As the movie centers on scenes from films of the Chiyoko's career, which started the early forties, peaked in the fifties, and ended sometime in the sixties, the scenes "quote," in cinematic terms, real life films from the same period. Unfortunately, when it comes to Japanese films, I'm mostly an anime fan, and, while it's not like I've never seen any live action Japanese film before, the vast majority of the Japanese films I've seen were produced since the early eighties. Most of the films that inspired the scenes in Millennium Actress are historical dramas, which, I must confess, I have not seen too many of. If I had to guess some of the films which were sources of inspiration, I'd say the Seven Samurai and/or Yojimbo, not because I'm familiar with either film, but simply because these are Japanese films in the Criterion Collection DVD series. The one reference to a Japanese film I did recognize was the truck from Juzo Itami's 1986 comedy, Tampopo, but that was only a brief gag in this film.
In the question and answer session following the film, Mr. Kon didn't really list any particular films that inspired him. Not all of the film references are Japanese; there's an homage to Casablanca, and the sci-fi film which Chiyoko made just before retiring owes a lot to 2001: A Space Odyssey, though, I have to say, the space suit that Chiyoko wears reminds me a fair bit of the space suit worn by "Anna Scott", the actress portrayed by Julia Roberts, in the sci-fi film-within-a-film from 1999's Notting Hill. The space suit also reminds me somewhat of the atmospheric suits that Bernie and Al don before walking on the outside of the Side 6 colony (Rhea) in Gundam 0080: War in the Pocket. But familiarity with the references isn't required to enjoy this film. When asked which films were a primary influence on Millennium Actress, Mr. Kon told the audience at the Imperial that the film wasn't intended as a homage to any particular film but rather reflected his respect for filmmaking in general. He had watched too many films in his youth to be able to narrow his influences down to one or two.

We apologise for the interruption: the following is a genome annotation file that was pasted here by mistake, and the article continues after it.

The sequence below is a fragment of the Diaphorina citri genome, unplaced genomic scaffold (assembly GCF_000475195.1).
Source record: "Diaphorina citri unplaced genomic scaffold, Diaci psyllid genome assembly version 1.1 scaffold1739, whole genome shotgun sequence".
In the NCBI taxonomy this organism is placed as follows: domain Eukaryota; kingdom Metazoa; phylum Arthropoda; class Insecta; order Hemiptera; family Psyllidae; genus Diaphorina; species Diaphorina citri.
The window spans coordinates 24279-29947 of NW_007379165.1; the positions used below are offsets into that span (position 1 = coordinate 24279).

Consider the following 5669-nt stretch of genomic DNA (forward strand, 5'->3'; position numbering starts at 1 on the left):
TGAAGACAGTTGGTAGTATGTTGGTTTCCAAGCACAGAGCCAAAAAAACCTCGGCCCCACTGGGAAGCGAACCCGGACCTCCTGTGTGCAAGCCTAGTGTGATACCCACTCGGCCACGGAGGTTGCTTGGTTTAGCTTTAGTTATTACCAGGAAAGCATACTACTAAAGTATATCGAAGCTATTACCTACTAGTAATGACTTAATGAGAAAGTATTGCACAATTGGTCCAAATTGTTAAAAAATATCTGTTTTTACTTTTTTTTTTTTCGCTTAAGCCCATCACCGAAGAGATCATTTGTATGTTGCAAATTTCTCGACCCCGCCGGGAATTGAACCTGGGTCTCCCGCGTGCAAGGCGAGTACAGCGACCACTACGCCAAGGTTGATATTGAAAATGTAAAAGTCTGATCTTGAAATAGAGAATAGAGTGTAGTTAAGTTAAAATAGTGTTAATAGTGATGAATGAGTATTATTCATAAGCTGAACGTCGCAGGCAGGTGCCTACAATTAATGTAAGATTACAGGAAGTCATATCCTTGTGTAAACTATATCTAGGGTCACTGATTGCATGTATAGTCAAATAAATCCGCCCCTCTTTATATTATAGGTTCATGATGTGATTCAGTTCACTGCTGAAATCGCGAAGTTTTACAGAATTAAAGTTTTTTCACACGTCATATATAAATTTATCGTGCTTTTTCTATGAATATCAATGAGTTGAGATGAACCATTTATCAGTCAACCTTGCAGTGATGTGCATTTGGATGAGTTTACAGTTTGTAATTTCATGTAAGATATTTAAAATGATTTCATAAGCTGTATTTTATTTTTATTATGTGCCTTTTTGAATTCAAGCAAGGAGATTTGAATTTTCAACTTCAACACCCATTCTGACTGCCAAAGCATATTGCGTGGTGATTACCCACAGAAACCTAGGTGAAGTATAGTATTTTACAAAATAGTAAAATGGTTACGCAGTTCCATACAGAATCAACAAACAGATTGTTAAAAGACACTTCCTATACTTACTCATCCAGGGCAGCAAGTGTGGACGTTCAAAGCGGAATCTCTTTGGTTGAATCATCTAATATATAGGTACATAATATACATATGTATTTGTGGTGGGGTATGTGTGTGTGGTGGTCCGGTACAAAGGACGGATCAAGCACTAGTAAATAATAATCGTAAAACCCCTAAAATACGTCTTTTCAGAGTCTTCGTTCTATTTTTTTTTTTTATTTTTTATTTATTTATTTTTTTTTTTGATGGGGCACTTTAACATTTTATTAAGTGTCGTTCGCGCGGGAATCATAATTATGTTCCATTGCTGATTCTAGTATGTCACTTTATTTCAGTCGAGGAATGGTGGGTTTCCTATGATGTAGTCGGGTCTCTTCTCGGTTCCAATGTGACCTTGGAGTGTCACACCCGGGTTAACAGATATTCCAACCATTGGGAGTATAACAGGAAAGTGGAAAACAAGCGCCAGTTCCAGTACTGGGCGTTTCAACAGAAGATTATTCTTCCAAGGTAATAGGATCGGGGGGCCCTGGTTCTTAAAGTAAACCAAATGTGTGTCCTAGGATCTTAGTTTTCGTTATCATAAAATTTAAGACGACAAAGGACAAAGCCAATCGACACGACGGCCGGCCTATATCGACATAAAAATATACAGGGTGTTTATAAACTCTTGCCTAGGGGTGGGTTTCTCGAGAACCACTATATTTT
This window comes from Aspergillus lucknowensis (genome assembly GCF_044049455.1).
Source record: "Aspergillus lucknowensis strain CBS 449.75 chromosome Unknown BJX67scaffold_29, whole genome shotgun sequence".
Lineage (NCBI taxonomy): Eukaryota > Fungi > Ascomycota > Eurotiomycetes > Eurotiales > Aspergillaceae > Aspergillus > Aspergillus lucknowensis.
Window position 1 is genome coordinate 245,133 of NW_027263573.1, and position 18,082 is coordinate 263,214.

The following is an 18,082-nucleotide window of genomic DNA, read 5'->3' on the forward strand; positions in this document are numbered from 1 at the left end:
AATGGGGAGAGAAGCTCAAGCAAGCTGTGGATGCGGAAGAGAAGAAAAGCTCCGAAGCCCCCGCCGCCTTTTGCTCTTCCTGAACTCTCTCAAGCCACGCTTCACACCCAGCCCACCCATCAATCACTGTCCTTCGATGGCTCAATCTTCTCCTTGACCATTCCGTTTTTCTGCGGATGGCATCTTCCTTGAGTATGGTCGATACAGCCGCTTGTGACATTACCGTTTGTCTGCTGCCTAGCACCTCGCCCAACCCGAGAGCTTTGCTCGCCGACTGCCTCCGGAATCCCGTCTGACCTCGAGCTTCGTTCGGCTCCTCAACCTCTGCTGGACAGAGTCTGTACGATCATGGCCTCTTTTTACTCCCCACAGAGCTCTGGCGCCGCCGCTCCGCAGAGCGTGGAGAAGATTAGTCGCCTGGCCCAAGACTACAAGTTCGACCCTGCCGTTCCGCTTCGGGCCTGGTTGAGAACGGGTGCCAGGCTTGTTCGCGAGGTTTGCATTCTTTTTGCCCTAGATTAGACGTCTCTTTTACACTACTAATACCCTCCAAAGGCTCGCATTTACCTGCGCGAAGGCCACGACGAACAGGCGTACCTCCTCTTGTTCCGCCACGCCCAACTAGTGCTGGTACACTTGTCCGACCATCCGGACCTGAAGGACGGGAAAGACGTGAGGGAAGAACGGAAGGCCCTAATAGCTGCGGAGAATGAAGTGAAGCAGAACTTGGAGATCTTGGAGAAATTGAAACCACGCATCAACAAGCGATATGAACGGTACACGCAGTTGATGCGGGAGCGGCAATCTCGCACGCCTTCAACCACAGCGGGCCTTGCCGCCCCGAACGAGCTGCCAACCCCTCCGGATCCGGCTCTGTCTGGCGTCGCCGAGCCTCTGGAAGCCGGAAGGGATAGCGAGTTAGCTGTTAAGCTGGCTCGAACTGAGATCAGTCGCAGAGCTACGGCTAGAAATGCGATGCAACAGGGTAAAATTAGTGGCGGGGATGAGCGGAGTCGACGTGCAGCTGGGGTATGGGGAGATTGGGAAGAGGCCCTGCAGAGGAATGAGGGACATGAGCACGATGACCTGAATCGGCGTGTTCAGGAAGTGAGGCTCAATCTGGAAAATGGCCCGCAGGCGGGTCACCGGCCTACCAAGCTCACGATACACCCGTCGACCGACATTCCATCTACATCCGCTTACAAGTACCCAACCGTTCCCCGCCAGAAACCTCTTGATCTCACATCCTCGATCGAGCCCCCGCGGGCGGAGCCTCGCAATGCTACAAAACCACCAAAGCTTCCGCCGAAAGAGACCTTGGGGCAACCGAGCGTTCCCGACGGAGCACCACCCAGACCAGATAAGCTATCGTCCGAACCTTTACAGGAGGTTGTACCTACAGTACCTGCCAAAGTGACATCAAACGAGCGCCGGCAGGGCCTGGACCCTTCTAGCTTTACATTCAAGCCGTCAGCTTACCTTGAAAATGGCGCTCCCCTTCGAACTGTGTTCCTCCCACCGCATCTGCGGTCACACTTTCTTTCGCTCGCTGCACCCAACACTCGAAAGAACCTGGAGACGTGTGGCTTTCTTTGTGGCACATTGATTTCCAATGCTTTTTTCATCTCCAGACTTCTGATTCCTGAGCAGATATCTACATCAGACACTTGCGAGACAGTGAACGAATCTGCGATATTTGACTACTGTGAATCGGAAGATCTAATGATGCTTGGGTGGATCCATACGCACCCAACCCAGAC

You can tell that Kon has much respect for the viewer's intelligence; never in the film is any explanation offered as to how Genya and the cameraman are able to travel to, and interact with, incidents in the past. Does Genya have some sort of supernatural ability to enter the memories of his subjects or is some sort of time travel involved? Or perhaps the scenes of the past are elaborate recreations on a stage. Kon wisely leaves it up to the viewer's imagination to figure out the "how." Explaining everything would cheapen the experience. You don't even really need to know "how," it's just the way things work in the world of the film, where normal temporal logic is suspended. Of course, there were a handful of people at the premiere that needed an explanation, but Kon didn't give any answer, nor should he have given one. Also left rather ambiguous is whether or not Ga-Ryu's actions in the past are able to change the outcomes of future events, but this isn't a time travel movie per se, so such questions really don't matter as much.
Millenium Actress is to Perfect Blue roughly what Unbreakable was to the Sixth Sense in the sense that if you go in expecting Kon to deliver the exact same film as Perfect Blue, you'll be disappointed. Unlike Perfect Blue, there is very little in the way of graphic violence or other disturbing scenes; no characters get gored in the eyes, nor are there any rape scenes. To get Perfect Blue shown on the North American art house cinema circuit, Manga had to make some cuts (to the theatrical version only) just so the Motion Picture Association of America would give it an R rating; Millennium Actress never strays beyond PG-13 territory. Which film you'd prefer probably would have some correlation to how much carnage you like seeing on screen; while I'm not opposed to violence in films if the plot requires violence, I'm not the type of person who goes to see a movie for the sole purpose of seeing violence. I also prefer this film because it does have a certain sense of comic relief. Unfortunately, I'm afraid that I can safely predict that a lot of people will hate Millennium Actress because Kon chose not to make it too much like Perfect Blue.
Both films are deceptively similar in that the lead female characters are famous actresses, but while the dark side of fame is central to Perfect Blue's plot, in Millenium Actress the fact that Chiyoko is a movie star is fairly incidental. It's only important in that it enables Kon to use the characters in a variety of historical backdrops beyond the scope of Chiyoko's lifespan; from the feudal Tokugawa "hermit kingdom" era through the Meiji revolution and industrialization, the imperialism of the Taisho years and the war, the American military occupation, the postwar economic boom all of the way up to today, and even in the future via the science-fiction film.